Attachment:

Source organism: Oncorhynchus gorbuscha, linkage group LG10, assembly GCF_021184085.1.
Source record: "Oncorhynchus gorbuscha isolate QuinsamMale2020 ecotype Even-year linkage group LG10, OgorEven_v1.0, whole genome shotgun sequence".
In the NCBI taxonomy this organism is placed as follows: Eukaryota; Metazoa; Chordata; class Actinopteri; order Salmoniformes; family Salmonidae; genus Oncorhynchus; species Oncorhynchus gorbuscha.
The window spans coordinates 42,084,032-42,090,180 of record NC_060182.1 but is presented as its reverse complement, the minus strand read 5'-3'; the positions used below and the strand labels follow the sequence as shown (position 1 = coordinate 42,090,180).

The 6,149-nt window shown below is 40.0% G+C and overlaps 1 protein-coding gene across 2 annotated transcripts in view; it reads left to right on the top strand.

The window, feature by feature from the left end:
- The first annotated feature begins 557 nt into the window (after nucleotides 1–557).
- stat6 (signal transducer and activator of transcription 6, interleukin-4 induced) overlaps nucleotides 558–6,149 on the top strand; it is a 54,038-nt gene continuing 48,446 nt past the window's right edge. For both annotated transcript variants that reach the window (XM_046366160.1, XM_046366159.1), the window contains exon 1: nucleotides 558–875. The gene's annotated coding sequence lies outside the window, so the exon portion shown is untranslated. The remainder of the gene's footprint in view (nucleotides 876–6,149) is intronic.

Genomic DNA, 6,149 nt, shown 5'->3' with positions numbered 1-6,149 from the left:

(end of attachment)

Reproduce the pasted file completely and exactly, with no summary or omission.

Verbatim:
Source organism: Oncorhynchus gorbuscha, linkage group LG10, assembly GCF_021184085.1.
Source record: "Oncorhynchus gorbuscha isolate QuinsamMale2020 ecotype Even-year linkage group LG10, OgorEven_v1.0, whole genome shotgun sequence".
In the NCBI taxonomy this organism is placed as follows: Eukaryota; Metazoa; Chordata; class Actinopteri; order Salmoniformes; family Salmonidae; genus Oncorhynchus; species Oncorhynchus gorbuscha.
The window spans coordinates 42,084,032-42,090,180 of record NC_060182.1 but is presented as its reverse complement, the minus strand read 5'-3'; the positions used below and the strand labels follow the sequence as shown (position 1 = coordinate 42,090,180).

The 6,149-nt window shown below is 40.0% G+C and overlaps 1 protein-coding gene across 2 annotated transcripts in view; it reads left to right on the top strand.

The window, feature by feature from the left end:
- The first annotated feature begins 557 nt into the window (after nucleotides 1–557).
- stat6 (signal transducer and activator of transcription 6, interleukin-4 induced) overlaps nucleotides 558–6,149 on the top strand; it is a 54,038-nt gene continuing 48,446 nt past the window's right edge. For both annotated transcript variants that reach the window (XM_046366160.1, XM_046366159.1), the window contains exon 1: nucleotides 558–875. The gene's annotated coding sequence lies outside the window, so the exon portion shown is untranslated. The remainder of the gene's footprint in view (nucleotides 876–6,149) is intronic.

Genomic DNA, 6,149 nt, shown 5'->3' with positions numbered 1-6,149 from the left: